This is why I find myself wandering the backyard with a clump of cables and a condenser mic. I realised early on in the process that it’d be impossible to cut all outside noise out of my recording. The traffic rumbles under everything I sing, shaking the walls of the asbestos shed I call my studio. For a brief period I recorded at night to eliminate car noise, but a family of possums tap and squeak in the roof and thumping on the wall only served to make them scratch louder and leave little droplets of poo that fall through a widening crack in the ceiling when my drum practice shakes the shed.

Meanwhile our neighbour sneezes absurdly loudly in the backyard and a tree full of birds chatter throughout. My recordings are a literal snapshot of this period of my life, background noises individual to today inscribe themselves into the background of my recordings. Rather than fight it I embrace it with open arms, recording the birds as a background soundscape to frame my songs.

This current song is ‘Sparrow Song’, a Tallest Man on Earth inspired ode to nature, and it seems pertinent that I adorn the edges of the song with bird sound. I did a class at university on semiotics, the signifier and the signified. There were days spent on Wagner’s leitmotifs and the augmented 6th chord and I have a jumbled mess of notebooks from that term where I scribbled business ideas and venue phone numbers around the edges of pages filled with nonsense copied verbatim from the slides our lecturer Tavis (no R, thanks parents) read from. It seems when the learning gets hard my mind wanders, and when my mind wanders it’s the business aspect that takes hold. I’ve always loved the planning side of everything, but now I wish I’d spent a little more time engaging in 17th century semiotics to make this whole thought pattern a little more circular.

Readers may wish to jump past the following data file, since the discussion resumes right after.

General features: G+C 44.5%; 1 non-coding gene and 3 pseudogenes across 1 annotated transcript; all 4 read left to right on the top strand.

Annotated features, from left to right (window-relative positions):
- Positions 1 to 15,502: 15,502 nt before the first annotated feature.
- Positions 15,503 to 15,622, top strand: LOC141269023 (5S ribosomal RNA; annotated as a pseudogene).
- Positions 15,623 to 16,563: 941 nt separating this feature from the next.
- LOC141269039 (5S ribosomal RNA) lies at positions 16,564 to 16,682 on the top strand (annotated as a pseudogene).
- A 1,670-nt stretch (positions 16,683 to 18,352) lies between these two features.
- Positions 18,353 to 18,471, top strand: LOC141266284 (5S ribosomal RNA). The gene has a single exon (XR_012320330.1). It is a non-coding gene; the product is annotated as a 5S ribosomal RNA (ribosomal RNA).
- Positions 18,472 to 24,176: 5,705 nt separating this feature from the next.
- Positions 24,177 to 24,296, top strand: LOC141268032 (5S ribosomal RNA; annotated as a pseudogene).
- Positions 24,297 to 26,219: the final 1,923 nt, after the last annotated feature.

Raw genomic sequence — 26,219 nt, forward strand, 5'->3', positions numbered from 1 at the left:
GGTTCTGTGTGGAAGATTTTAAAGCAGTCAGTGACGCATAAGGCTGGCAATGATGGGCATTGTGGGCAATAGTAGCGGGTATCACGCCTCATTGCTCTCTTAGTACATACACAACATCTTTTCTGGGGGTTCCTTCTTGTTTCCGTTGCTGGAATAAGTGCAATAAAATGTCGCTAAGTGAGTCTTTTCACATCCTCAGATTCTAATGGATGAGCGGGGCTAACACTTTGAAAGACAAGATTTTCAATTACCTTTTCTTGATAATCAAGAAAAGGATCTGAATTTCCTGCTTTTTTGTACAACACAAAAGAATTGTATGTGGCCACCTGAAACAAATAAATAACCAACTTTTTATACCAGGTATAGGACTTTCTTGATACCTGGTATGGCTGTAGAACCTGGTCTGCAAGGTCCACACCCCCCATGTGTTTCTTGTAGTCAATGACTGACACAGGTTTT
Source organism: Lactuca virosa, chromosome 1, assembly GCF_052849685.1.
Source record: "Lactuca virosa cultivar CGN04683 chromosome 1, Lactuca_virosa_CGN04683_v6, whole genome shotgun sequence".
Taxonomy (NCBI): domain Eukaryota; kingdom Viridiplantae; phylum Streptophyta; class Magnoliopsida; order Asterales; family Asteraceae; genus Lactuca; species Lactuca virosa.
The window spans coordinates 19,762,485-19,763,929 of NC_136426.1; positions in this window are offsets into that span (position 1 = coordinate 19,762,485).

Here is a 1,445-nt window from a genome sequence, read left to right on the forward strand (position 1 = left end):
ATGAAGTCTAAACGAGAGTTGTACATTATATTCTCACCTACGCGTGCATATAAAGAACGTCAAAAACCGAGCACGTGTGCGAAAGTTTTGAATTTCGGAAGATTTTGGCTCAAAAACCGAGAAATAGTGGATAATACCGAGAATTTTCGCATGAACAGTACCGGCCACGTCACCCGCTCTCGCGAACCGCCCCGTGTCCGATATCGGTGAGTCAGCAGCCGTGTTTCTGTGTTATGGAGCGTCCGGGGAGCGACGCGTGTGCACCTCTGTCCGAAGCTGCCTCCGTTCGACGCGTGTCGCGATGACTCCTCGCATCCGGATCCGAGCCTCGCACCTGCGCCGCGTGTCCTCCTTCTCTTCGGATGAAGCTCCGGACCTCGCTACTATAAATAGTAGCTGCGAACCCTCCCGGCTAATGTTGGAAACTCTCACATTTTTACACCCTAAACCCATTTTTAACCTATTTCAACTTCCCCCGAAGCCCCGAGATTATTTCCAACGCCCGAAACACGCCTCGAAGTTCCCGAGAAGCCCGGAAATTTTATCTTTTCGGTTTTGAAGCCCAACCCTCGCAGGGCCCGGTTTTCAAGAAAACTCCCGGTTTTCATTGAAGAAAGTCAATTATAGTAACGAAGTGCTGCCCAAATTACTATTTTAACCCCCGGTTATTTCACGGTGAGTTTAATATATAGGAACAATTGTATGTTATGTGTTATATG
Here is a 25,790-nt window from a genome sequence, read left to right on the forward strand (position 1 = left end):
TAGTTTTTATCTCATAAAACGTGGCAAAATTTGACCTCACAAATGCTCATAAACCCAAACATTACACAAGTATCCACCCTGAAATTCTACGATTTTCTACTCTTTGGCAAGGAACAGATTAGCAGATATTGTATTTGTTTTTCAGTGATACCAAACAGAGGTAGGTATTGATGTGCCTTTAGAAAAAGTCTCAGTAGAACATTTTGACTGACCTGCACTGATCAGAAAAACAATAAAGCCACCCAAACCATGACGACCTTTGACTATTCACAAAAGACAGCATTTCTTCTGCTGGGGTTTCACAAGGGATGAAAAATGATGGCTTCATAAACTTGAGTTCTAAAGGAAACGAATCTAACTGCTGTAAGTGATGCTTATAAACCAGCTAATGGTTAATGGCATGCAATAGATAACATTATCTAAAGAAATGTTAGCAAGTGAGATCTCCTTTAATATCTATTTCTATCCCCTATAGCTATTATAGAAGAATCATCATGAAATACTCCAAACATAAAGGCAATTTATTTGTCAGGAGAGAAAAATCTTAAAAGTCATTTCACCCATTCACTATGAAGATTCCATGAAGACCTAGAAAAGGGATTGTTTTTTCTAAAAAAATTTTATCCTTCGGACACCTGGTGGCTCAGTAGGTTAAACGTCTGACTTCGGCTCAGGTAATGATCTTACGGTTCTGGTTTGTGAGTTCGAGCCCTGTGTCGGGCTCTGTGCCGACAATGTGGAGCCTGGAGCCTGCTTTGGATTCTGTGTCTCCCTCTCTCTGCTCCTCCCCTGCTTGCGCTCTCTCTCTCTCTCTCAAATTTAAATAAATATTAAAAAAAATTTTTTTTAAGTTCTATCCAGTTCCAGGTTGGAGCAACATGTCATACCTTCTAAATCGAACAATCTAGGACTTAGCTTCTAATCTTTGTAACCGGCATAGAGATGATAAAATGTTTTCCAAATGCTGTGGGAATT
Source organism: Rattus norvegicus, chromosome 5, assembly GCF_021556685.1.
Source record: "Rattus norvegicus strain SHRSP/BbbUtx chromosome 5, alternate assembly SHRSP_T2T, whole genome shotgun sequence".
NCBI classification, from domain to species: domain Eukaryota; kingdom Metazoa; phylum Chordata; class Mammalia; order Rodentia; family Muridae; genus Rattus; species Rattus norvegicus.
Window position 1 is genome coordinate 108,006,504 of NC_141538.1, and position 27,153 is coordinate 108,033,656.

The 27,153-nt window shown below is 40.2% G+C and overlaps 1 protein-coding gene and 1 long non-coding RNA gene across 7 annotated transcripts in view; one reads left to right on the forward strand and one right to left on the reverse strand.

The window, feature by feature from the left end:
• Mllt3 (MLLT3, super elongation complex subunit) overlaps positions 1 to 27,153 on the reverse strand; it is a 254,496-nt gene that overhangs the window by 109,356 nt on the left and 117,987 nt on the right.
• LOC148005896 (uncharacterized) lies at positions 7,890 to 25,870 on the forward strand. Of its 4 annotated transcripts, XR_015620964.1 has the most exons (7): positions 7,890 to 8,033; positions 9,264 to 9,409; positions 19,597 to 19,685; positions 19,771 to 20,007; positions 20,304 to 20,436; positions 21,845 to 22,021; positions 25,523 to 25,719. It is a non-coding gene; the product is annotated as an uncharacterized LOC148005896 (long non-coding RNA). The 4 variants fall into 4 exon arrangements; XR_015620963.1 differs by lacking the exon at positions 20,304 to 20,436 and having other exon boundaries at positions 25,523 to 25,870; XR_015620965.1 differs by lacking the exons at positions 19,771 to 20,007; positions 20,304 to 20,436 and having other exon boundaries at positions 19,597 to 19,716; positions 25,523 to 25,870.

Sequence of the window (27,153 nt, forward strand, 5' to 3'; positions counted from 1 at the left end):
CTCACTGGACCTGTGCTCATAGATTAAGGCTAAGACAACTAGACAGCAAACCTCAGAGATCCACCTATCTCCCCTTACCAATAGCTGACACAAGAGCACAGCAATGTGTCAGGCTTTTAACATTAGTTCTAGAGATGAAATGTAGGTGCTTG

The artists I love take these extra-musical ideas and make them commonplace. So obvious and so included that they don’t pull in your attention until you listen again and again and again and wonder at man’s ability to dwell in tiny details. Robin Pecknold does this well, tying lyric and melody and harmony and linear motion into a web that hides the millions of instruments tucked away behind the machinery (listen to his Song Exploder podcast for a great example).

I used to think that the creative process was this hidden spark mechanism that clicked in to gear occasionally and created something amazing. But the more I delve into others work, the more it seems that its just a lot of hard work to make something magnificent. Paul Simon talks about his creative process and how there was a period in his early 20s were the songs just flowed, and then the next 50 years were a deliberate process where he sat down and worked and worked and worked to make it good. Interesting to note that his arguably most celebrated work Graceland involved a recording process where he recorded all the instrumental parts in South Africa, took them back to New York and spent a year writing songs to suit their vibe. Then he had to cut the original recordings into parts, pasting them back together in a new arrangement to suit the songs he’d written. All in all a remarkably laborious process, but the results speak for themselves.

So who am I subvert the creative process, hoping to twist it into a seamless system where ideas spark up regularly to create intriguing masterpieces to shift the social psyche and bring joy to the masses? Instead I’ll spend the afternoon wandering the backyard with a microphone and a head full of ideas, hoping that what I make resonates with people.

As an aside… I will be releasing this song this month, if you’re interested in hearing it when it comes out, please sign up here!